In the summer of 2010, I was selected to participate in the National Institute of Standards and Technology’s Summer Undergraduate Research Fellowship program (NIST SURF). I was assigned to the Machine Tool Metrology Group within the Manufacturing Engineering Laboratory at NIST (now renamed), under Dr. Ronnie Fesperman. My project focused primarily on a novel micro-scale, 3-axis machine tool that had been designed and built at NIST for research purposes. While this machine tool was theoretically capable of positioning accuracy at submicron levels, it had never been formally examined or calibrated. My task was to characterize and compensate for the errors extant in the machine.
My first task was to characterize the machine’s current performance. I used the ISO 230-9 standard (a standard for evaluating uncertainty in measurement when measuring the performance of machine tools) as a reference point for examining the machine’s current performance and characteristics. My initial tests included determination of thermal variation (both due to ambient temperature shift and machine operation), and measurement sensitivity analysis to determine what sources of error would most profoundly affect the results of future tests. Other tasks included developing both kinematic and CAD models of the machine (in MATLAB and SolidWorks, respectively).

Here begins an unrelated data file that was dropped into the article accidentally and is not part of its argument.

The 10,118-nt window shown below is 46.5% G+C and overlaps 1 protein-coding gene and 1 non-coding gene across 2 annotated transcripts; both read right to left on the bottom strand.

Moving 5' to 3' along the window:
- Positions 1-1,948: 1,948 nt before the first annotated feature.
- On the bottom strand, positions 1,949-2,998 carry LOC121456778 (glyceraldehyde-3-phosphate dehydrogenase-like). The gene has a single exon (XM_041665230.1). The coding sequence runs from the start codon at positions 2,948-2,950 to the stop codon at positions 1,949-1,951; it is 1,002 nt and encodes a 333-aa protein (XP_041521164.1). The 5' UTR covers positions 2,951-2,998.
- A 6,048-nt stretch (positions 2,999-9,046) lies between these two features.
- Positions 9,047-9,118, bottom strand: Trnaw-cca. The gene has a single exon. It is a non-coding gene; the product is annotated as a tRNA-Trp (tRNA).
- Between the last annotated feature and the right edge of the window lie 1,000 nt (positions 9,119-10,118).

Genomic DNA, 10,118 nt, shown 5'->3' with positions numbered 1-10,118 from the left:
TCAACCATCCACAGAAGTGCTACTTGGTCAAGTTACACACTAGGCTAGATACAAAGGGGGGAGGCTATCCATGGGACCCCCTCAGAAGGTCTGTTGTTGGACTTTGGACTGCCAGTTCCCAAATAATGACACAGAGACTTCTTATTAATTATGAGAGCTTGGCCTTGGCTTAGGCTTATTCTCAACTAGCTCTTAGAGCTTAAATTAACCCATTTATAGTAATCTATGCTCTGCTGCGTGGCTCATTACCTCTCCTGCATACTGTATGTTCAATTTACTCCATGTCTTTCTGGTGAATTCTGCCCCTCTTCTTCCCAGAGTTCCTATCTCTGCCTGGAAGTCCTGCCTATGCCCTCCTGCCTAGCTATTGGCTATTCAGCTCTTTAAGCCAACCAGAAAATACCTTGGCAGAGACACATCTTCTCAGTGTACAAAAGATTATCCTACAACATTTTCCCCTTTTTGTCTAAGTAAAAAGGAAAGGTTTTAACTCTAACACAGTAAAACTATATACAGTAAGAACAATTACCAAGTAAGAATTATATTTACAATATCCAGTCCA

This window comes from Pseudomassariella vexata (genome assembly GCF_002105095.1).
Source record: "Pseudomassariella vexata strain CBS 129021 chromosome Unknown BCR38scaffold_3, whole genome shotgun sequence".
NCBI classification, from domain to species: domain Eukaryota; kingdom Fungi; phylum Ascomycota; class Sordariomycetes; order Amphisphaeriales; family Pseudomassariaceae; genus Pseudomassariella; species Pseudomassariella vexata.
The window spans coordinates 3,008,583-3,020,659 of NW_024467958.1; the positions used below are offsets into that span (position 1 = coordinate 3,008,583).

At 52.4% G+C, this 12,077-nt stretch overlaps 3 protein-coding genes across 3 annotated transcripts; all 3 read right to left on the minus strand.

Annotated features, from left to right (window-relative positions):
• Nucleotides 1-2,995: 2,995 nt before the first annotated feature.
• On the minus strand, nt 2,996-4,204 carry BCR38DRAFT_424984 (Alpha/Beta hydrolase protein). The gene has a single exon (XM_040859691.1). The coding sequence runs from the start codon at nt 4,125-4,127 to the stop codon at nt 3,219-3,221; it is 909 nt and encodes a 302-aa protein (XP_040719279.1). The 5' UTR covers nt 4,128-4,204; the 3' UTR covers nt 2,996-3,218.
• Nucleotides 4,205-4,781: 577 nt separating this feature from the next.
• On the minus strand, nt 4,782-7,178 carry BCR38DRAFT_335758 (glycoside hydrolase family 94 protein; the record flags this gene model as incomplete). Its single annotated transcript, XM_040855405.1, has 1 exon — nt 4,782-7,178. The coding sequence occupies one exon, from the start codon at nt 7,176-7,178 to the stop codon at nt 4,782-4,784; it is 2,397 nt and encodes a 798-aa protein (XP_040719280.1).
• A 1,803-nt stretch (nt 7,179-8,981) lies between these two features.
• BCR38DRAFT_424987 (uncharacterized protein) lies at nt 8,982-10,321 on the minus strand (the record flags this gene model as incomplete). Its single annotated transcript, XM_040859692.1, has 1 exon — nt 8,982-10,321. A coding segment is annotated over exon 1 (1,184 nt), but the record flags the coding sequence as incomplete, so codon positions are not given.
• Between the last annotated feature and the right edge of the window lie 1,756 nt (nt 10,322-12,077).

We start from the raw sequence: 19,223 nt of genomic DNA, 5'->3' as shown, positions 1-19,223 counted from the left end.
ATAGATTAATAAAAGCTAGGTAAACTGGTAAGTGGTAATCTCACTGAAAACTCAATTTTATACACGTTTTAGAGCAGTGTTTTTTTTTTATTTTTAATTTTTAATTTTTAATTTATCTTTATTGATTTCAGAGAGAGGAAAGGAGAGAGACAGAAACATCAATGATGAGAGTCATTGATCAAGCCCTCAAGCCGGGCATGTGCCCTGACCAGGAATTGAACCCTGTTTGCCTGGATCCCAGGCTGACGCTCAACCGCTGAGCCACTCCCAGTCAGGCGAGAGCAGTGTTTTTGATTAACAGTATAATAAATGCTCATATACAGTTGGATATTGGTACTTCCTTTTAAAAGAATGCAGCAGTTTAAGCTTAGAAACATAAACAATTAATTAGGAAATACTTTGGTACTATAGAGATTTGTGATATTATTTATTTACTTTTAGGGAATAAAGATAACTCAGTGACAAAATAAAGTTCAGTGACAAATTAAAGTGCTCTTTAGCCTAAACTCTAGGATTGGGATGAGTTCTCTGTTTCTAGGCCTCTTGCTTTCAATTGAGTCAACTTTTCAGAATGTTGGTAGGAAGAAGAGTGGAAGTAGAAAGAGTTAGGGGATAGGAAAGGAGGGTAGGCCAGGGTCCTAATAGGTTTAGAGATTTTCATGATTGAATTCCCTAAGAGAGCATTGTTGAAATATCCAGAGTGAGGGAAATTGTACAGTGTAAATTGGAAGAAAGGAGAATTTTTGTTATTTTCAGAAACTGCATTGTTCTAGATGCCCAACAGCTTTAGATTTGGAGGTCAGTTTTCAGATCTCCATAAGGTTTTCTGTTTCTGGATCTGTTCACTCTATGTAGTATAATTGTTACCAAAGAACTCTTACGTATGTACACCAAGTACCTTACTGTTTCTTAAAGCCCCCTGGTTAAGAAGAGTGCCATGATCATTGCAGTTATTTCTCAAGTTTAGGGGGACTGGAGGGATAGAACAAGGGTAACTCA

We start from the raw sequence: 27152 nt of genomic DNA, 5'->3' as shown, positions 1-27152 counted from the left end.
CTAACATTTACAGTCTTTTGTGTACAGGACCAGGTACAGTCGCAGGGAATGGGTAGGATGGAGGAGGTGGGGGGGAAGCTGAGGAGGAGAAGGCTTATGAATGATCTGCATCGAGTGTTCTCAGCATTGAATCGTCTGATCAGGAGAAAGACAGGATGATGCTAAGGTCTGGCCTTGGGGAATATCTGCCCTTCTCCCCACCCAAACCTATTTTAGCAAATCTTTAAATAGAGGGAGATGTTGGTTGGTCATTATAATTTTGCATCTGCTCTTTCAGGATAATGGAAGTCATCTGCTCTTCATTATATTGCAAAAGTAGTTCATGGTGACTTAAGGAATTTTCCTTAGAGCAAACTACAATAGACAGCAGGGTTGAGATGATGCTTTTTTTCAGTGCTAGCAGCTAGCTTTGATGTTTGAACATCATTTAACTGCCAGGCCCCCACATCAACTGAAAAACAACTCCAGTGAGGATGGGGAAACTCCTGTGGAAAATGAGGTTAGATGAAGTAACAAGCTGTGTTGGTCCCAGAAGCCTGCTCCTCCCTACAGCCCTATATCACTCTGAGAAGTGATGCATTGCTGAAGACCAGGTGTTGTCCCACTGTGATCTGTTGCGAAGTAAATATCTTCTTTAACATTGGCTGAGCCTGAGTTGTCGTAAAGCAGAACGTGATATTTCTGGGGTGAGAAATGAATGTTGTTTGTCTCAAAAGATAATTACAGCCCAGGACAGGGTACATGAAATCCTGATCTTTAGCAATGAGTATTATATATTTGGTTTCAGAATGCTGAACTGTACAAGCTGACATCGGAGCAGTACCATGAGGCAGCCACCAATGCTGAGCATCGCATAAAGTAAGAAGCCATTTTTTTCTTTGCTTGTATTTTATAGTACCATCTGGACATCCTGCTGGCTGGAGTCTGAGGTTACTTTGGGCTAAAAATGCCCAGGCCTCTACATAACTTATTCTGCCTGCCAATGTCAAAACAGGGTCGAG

My second task was to address the machine’s lack of a consistent reference point for the X and Y axes, a critical feature for successful error compensation. The machine used a high-resolution optical grid plate to determine the position of the X and Y axes, which would lose counts if the table was moved rapidly (for instance, when power to the electromagnetic actuators was cut). I solved this problem by designing a pair of “hard stops” (see photo above). These stops sat outside the work envelope of the XY table, and used magnets to make contact between precision ground balls and kinematic flats with a precise, consistent force, ensuring repeatable positioning.
Finally, I was able to calibrate the machine. Due to time constraints, I was only able to address linear errors in the X and Y directions. However, my calibration of these axes was extremely effective, with positioning accuracy improving from 10 microns to less than 200 nanometers in both axes. I presented my results to the SURF program at the SURF Student Colloquium in August 2010.